Littler’s International Employment Law Practice Group includes experienced practitioners who help employers tackle local and multinational legal issues across borders. Our group guides global clients through the maze of employment laws, taking into account the varied economic circumstances and customs throughout the world. Here we shine a light on pivotal legal developments in several Latin American countries.

  • Colombia: Pursuant to Act 1955 of 2019, companies are no longer obliged to pay social security contributions for their independent contractors. A 2018 law had required contracting companies to make such payments on behalf of their contractors starting in June 2019. Act 1955 changed course and, among other things, provides that many independent contractors must pay their own health and pension contributions monthly. Independent contractors who earn at or below the national minimum salary must pay their own contributions, but the hiring party is to withhold the contributions and remit them to the social security system.
  • Mexico: The Mexican Ministry of Labor issued the Protocol for the Legitimization of existing Collective Bargaining Agreements (Protocol), which will require all unions in Mexico that are parties to collective bargaining agreements to revisit employee support for the current agreement. The Protocol took effect on August 1, and will remain effective until May 1, 2021, when the Federal Center for Conciliation and Labor Registration becomes operational. The Protocol guidelines, which are discussed in detail in our recent article, require that the majority of employees covered by a collective bargaining agreement vote to legitimize the agreement. If the legitimization process is not carried out properly or does not receive a majority vote, the agreement will be terminated.

Employers interested in other critical labor and employment developments in Mexico may wish to consider attending our Fifth Annual Conference in Mexico City on October 2 and Monterrey on October 3, 2019.

  • Nicaragua: As the socio-economic crisis continues in Nicaragua, some companies in Latin America have joined a movement known as “National Stoppage” (Paro Nacional). Since the spring of 2018, Nicaragua has experienced intermittent unrest and protests, including a call for national strikes seeking the Nicaraguan president’s resignation. Civic leaders have called for Paro Nacional to demand the release of hundreds of political prisoners, and multiple businesses voiced support for the movement. From a legal standpoint, however, employers are not authorized to suspend work, payment of salaries, or other labor benefits.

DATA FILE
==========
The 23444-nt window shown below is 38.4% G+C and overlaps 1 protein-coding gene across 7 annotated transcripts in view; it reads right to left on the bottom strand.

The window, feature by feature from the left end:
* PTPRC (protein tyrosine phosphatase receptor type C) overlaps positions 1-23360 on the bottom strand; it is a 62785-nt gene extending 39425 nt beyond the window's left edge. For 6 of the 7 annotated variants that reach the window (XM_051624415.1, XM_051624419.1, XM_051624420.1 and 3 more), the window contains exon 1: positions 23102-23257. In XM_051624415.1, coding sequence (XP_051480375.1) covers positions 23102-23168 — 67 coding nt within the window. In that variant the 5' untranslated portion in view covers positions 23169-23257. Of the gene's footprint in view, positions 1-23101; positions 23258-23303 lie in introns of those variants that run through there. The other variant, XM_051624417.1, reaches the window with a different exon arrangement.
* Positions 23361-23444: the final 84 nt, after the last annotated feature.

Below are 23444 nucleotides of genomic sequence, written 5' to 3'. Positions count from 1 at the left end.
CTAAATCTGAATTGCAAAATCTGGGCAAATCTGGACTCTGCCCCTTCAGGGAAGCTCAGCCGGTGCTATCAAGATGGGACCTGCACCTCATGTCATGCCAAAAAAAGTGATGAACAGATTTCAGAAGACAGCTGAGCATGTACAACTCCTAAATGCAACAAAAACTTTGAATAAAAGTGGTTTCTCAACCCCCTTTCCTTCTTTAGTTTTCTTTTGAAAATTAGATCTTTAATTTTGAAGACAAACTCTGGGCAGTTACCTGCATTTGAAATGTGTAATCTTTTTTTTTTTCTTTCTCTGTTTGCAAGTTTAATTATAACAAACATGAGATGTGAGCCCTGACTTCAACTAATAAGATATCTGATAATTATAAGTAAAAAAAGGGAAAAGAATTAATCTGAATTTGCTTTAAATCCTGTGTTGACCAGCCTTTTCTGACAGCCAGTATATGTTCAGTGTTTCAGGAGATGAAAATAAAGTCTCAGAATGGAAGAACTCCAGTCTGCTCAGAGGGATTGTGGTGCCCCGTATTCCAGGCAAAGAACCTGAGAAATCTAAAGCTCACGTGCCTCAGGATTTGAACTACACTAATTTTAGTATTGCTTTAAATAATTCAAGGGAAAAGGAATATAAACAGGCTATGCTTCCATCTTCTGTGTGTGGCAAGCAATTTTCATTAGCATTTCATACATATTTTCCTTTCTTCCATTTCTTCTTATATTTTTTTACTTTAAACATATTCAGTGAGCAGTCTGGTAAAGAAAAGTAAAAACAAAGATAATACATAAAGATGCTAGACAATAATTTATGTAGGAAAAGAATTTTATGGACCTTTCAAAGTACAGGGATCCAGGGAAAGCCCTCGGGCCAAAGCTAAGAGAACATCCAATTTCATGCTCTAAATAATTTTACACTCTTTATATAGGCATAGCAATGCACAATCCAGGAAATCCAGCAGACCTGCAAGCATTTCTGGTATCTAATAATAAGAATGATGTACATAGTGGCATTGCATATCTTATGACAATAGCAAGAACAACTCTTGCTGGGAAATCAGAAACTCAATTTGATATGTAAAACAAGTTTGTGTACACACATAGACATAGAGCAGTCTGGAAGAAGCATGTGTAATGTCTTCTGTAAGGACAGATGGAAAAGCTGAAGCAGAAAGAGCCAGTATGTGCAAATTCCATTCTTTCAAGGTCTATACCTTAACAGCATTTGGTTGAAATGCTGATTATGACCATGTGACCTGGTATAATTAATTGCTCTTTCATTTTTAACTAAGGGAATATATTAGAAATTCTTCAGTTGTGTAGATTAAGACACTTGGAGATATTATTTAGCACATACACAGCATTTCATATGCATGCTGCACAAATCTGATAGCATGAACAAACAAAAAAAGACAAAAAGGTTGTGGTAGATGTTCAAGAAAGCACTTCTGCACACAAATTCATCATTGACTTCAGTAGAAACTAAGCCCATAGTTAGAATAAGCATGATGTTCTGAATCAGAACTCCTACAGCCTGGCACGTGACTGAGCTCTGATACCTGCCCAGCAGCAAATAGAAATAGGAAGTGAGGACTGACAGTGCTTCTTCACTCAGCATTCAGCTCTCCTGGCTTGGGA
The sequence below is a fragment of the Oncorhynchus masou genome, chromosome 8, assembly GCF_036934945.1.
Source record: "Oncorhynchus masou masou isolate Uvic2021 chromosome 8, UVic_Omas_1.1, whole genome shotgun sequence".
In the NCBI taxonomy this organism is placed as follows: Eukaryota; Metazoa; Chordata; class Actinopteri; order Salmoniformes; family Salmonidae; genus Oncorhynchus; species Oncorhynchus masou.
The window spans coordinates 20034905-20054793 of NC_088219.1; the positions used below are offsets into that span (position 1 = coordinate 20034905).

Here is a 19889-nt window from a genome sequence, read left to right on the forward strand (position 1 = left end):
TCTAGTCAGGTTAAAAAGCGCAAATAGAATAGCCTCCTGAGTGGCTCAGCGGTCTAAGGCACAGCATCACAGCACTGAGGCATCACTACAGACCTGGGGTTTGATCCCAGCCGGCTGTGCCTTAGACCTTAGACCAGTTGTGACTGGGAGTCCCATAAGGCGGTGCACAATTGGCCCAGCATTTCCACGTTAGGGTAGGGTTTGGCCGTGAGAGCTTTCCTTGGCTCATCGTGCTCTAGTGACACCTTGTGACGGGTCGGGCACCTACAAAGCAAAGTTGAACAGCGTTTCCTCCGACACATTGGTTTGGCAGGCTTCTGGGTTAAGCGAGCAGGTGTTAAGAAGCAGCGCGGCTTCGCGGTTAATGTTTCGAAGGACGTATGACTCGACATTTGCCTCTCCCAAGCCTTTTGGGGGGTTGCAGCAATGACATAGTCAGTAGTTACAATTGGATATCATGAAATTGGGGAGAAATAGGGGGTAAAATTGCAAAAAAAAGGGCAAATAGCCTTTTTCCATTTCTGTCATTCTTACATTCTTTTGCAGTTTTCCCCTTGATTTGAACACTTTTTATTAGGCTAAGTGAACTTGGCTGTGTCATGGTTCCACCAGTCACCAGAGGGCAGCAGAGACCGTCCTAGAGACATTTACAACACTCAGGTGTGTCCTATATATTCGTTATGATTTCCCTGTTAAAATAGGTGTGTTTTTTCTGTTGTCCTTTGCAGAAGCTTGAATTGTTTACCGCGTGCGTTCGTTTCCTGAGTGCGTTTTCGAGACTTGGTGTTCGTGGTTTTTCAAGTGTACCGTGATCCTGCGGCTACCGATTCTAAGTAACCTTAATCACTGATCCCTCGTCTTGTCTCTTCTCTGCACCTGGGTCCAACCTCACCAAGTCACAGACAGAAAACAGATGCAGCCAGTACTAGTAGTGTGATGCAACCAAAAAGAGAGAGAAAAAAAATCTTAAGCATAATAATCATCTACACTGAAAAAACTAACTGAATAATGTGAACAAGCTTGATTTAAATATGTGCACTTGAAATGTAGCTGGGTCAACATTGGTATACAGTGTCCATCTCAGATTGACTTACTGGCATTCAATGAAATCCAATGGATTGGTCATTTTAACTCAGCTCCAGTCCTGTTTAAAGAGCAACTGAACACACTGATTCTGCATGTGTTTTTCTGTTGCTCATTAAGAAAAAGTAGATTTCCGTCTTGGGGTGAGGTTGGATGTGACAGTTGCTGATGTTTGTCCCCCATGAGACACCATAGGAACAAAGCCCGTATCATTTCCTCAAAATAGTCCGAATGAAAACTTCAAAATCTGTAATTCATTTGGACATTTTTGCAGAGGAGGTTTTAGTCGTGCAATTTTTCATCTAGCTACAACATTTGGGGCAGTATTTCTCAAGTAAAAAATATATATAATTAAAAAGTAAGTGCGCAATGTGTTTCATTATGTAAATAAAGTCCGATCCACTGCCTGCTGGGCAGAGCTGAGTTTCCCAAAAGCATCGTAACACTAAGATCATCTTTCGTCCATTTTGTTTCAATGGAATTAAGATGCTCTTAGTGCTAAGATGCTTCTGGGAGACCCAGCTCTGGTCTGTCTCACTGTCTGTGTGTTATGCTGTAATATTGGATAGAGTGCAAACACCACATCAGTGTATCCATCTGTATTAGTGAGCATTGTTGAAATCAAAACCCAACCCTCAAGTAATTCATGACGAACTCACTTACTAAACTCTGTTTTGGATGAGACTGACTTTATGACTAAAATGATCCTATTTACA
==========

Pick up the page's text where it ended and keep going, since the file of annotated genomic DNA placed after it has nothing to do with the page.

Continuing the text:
• Peru: Early in 2019, with Law N° 30907, the Peruvian government recognized that a cohabitant in a de facto union or domestic partner relationship can claim the surviving partner’s pension benefits under the social security system. To be eligible, the partners must have been together for at least one year before the death, if the man was 60 years old or the woman was 50 years old at the time of death. If the couple became partners after those ages, they must have been together for two years. The law provides that couples who want this recognition need to register their relationship at the Public National Personal Registry. The law does not allow same-sex couples to register as domestic partners.
  • Venezuela: The ongoing political and economic crisis in Venezuela is impacting employers and employees on many different fronts. To stave off the hyperinflation, the government has decided not to increase the minimum salary (currently approximately USD $2 per month) and has instead instituted other mechanisms to supplement the income of public sector employees. In the private sector, most companies have voluntarily adopted alternative methods of compensation to assist employees and retain valuable talent. Whether provided in the form of monetary bonuses in dollars or other subsidies, these fringe benefits help employees pay for food, medicine, and medical expenses, among other necessities. Other companies have reduced their operations, reassigning their key employees to work overseas, hiring independent contractors to maintain a skeletal operation in Venezuela, and designating their local counsel as their power of attorney for operational and legal representation purposes. For either approach, companies with operations in Venezuela should work with local employment law counsel to navigate through these socio-economic challenges.